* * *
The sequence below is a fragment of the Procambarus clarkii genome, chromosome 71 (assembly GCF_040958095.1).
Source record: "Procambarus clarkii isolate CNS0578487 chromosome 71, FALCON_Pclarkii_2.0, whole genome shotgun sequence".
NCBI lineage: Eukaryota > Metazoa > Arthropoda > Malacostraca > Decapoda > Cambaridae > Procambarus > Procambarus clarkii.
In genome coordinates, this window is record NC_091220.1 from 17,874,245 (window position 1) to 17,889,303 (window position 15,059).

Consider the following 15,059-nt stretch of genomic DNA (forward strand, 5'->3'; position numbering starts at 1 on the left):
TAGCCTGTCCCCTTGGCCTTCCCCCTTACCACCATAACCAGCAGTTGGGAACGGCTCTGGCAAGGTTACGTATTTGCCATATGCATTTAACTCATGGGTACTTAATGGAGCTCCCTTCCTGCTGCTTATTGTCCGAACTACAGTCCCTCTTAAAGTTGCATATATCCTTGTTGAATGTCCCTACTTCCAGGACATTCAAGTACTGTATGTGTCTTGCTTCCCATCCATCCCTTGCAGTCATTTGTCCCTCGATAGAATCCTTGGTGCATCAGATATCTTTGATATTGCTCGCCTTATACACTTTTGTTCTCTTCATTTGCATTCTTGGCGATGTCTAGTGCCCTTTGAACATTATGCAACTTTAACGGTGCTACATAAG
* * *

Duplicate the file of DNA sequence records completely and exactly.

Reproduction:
The sequence below is a fragment of the Procambarus clarkii genome, chromosome 71 (assembly GCF_040958095.1).
Source record: "Procambarus clarkii isolate CNS0578487 chromosome 71, FALCON_Pclarkii_2.0, whole genome shotgun sequence".
NCBI lineage: Eukaryota > Metazoa > Arthropoda > Malacostraca > Decapoda > Cambaridae > Procambarus > Procambarus clarkii.
In genome coordinates, this window is record NC_091220.1 from 17,874,245 (window position 1) to 17,889,303 (window position 15,059).

Consider the following 15,059-nt stretch of genomic DNA (forward strand, 5'->3'; position numbering starts at 1 on the left):
TAGCCTGTCCCCTTGGCCTTCCCCCTTACCACCATAACCAGCAGTTGGGAACGGCTCTGGCAAGGTTACGTATTTGCCATATGCATTTAACTCATGGGTACTTAATGGAGCTCCCTTCCTGCTGCTTATTGTCCGAACTACAGTCCCTCTTAAAGTTGCATATATCCTTGTTGAATGTCCCTACTTCCAGGACATTCAAGTACTGTATGTGTCTTGCTTCCCATCCATCCCTTGCAGTCATTTGTCCCTCGATAGAATCCTTGGTGCATCAGATATCTTTGATATTGCTCGCCTTATACACTTTTGTTCTCTTCATTTGCATTCTTGGCGATGTCTAGTGCCCTTTGAACATTATGCAACTTTAACGGTGCTACATAAG